The United States and Riverboat Gambling

Riverboat Gambler

I love democracy. A government of the people, by the people, and for the people is the greatest civic innovation of the past 300 years. But it is, as the founding fathers so frequently labeled it, a “grand experiment,” meaning it might work or, like lots of experiments, it might not. Had I been in attendance at some of those 1776 gatherings, I think I would have used slightly less austere language. I  may have traded “grand” for “crazy,” and “experiment” for “riverboat gamble.”

Now, this experiment/gamble gets really, really risky during the election cycle mainly because anybody–anybody–who meets the very basic Constitutional requirements for candidacy has the right to run for the highest office in the land. Anybody. Let me say that again: anybody can be President of the United States, which leads me to the point of this article.

I don’t remember an election cycle with anything close to this year’s kind of bizzarities. We’ve got a businessman turned reality TV star with an abysmal character past, an admitted ideological socialist, a neurosurgeon, two junior senators, and a former first lady under criminal investigation. There may be a couple of regulars, but I think it’s safe to say that this candidating season is the political equivalent of a buffet line at the Golden Corral.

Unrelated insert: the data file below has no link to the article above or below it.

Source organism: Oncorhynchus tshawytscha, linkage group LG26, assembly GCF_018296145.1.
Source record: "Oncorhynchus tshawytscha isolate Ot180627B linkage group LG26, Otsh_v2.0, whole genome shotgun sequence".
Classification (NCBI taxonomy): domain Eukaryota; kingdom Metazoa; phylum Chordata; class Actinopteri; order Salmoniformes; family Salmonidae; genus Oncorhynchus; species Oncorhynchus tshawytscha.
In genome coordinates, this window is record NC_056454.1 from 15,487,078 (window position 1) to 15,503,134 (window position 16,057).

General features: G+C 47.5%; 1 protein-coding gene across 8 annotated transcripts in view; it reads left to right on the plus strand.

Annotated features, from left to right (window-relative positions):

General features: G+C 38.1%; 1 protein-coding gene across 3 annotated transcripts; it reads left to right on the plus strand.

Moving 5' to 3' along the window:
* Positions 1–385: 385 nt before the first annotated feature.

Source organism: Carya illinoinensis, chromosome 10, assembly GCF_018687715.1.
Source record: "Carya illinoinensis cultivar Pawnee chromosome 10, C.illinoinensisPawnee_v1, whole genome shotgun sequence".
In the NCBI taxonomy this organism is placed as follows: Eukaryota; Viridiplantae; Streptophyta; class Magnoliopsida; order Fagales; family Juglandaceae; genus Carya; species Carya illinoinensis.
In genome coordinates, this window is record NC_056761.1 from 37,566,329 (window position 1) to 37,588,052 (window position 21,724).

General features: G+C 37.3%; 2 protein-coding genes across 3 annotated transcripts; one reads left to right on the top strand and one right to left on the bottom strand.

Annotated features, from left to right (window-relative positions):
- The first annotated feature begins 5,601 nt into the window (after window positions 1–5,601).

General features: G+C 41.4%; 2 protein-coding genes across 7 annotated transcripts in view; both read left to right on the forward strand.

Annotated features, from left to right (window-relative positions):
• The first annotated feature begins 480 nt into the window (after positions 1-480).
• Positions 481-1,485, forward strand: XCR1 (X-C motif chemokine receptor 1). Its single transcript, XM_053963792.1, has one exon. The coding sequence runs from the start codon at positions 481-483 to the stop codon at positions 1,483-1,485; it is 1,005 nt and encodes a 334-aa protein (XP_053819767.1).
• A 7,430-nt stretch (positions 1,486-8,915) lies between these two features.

You’ve been to the Golden Corral. It’s confusing and incoherent and random. It’s like they took any idea anybody ever had for a buffet and squished it into one building. This race is like that: confusingly, strangely, Golden Corral-ishly random. No matter who you are or what kind of politician you like, they’re on the menu. And that means that the experiment of democracy is about to get a pretty serious test run over the next 4+ years.

A long time ago, a smart fella named Joseph de Maistre said, “Every country has the government it deserves,” and “in a democracy people get the leaders they deserve.” I don’t know who will be sitting in the White House on January 20. But he or she won’t be less than what we, the people, deserve. In the grand experiment of democracy, the fate of the nation rests in the hands of its citizens. A government of, by, and for the people, therefore, will only be as good as the their elected representatives. I’m writing this article early on Super-Tuesday, so a fair amount of electing will have already happened by the time this article is printed, but there’s still a good deal more to come. Going forward, let’s choose wisely and reflect the nobility of our citizenship in the people we send to office on our behalf. Let’s prove that the grand experiment of democracy was more of a sure thing than a crazy, riverboat gamble.

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